[Last week we introduced the “Green Dilemma” by focusing on the plight of Congressman Gene Green (D-TX). According to the League of Conservation Voters, Green has an excellent environmental record (See the 2008 LCV scorecard, here). Over his nearly two decades in the US House, labor unions have been his biggest donors by far — raising twice as much money for Green than the combined totals from oil & gas, electrical utilities and chemical manufacturers. His district is part of Harris County, TX, which leads the nation in air-borne emissions of cancer causing agents.
Yet, despite his green credentials, despite the fact that the Congressman doesn’t depend on money from industries that pollute and despite the foul air his constituents have to breathe, Green still hasn’t endorsed the chief climate change bill before Congress, despite pressure from party leaders, including the arm-twister-in-chief, Barack Obama. Green’s dilemma can be summed up in a single word: Jobs.]
Michigan Governor Granholm: “Think jobs”
At last week’s Windpower 2009 conference in Chicago, Michigan’s Governor Jennifer Granholm told participants that the key to solving the green dilemma is to reframe the issue.
“I continue to tell Michigan citizens,” said Granholm, “that whenever you hear the words ‘climate change’ or ‘global warming,’ think jobs.”
Granholm should know. Michigan is the heart of the nation’s Rustbelt, shedding jobs in the last several decades in steel and then auto manufacturing. The former federal prosecutor from Detroit has seen up close the devastating effects on the economy and families when industry, government and labor unions fail to respond to new challenges.
It may sound like a bumper sticker slogan, but it’s true: To “embrace change” is the only way forward.
The strategy seems to be working in Michigan. Granholm told the wind power conference that 109,000 green jobs have already been created in her state.
In her weekly radio address last week, Granholm addressed this issue.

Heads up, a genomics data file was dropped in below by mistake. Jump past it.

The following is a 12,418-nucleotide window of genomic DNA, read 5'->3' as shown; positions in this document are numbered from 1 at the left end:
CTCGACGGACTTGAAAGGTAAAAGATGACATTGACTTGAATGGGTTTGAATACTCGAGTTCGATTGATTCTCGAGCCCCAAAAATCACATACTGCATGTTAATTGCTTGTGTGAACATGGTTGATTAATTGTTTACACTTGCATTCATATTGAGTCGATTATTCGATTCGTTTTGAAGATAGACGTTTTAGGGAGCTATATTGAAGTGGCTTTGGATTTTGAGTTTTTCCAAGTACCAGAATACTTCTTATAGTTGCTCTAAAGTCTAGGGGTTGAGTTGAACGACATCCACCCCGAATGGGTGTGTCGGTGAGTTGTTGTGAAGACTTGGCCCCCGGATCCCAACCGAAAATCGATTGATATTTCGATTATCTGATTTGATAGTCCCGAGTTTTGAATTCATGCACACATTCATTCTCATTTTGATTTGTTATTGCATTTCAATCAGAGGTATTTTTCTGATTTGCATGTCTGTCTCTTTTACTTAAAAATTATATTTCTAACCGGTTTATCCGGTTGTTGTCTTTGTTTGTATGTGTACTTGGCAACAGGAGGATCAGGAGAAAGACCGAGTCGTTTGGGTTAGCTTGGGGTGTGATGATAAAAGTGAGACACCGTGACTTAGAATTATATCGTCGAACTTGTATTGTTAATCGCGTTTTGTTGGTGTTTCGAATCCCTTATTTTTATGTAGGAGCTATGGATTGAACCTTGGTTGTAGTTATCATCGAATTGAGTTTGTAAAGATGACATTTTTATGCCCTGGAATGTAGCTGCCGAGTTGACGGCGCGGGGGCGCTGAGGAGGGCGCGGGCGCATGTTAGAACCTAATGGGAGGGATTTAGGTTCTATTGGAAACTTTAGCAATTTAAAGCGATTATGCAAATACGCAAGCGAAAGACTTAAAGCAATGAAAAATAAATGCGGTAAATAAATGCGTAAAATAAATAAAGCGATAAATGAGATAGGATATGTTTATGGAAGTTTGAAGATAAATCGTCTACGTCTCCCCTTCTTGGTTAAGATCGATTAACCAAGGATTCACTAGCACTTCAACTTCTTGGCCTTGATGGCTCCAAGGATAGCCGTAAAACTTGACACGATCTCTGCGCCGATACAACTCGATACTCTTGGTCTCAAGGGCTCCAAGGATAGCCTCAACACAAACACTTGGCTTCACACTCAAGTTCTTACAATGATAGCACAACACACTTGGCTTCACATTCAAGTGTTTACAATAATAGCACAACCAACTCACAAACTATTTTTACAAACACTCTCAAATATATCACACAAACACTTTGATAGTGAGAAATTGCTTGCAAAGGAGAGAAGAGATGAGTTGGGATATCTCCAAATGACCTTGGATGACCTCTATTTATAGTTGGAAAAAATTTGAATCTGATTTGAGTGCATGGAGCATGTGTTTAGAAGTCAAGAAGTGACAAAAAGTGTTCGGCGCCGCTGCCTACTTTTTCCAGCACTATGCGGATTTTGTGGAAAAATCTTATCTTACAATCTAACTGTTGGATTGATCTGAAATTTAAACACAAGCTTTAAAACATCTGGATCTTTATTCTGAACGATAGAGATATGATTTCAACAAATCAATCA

The governor spoke again today about the link between renewable energy and good jobs.
At a conference titled “Green Today, Jobs tomorrow,” in Lansing, MI, Granholm said:
“By investing in our work force, manufacturing infrastructure, and natural resources, we can make Michigan the state that helps end our nation’s dependence on foreign oil and create good-paying jobs in the process.” Granholm said. “Michigan is uniquely positioned to diversify its economy and create jobs by growing the renewable energy sector.”
Granholm has declared today, May 11th, Green Jobs Day and issued a report on the state of green jobs in Michigan. (See below)
Wisconsin Governor Jim Doyle also participated in the Windpower 2009 conference and he, too, touted green jobs as a key sector of manufacturing in his state.
“We [the Midwest] can be much of the answer to America’s energy problems,” said Doyle. “We have great people, hardworking people, great manufacturing systems and a great infrastructure.”
Wisconsin also has a Renewable Energy Standard that requires utilities to generate 25% of their electrical power from renewable clean source by the year 2025.
Chet Culver, governor of Iowa, had his own achievements and goals to talk about at the conference. Iowa leads the nation in the percentage of electricity generated by wind, and is third in the nation in total wind power capacity behind #1 Texas and #2 California. Iowa’s rankings in wind power are all the more surprising when you consider the difference in scale between the states. California is three times larger than Iowa and Texas has close to five times the land mass of Iowa.
Some of the areas hit hardest by the recession are responding by building a green economy. Will it work in all cases? Maybe not, but it’s clear that states that don’t seize the opportunities that come with a greening global economic system are going to be left behind by those that do.
We’ll continue our report on the green dilemma by looking a central failure of our old energy economy — the market’s inability to reconcile cost and price.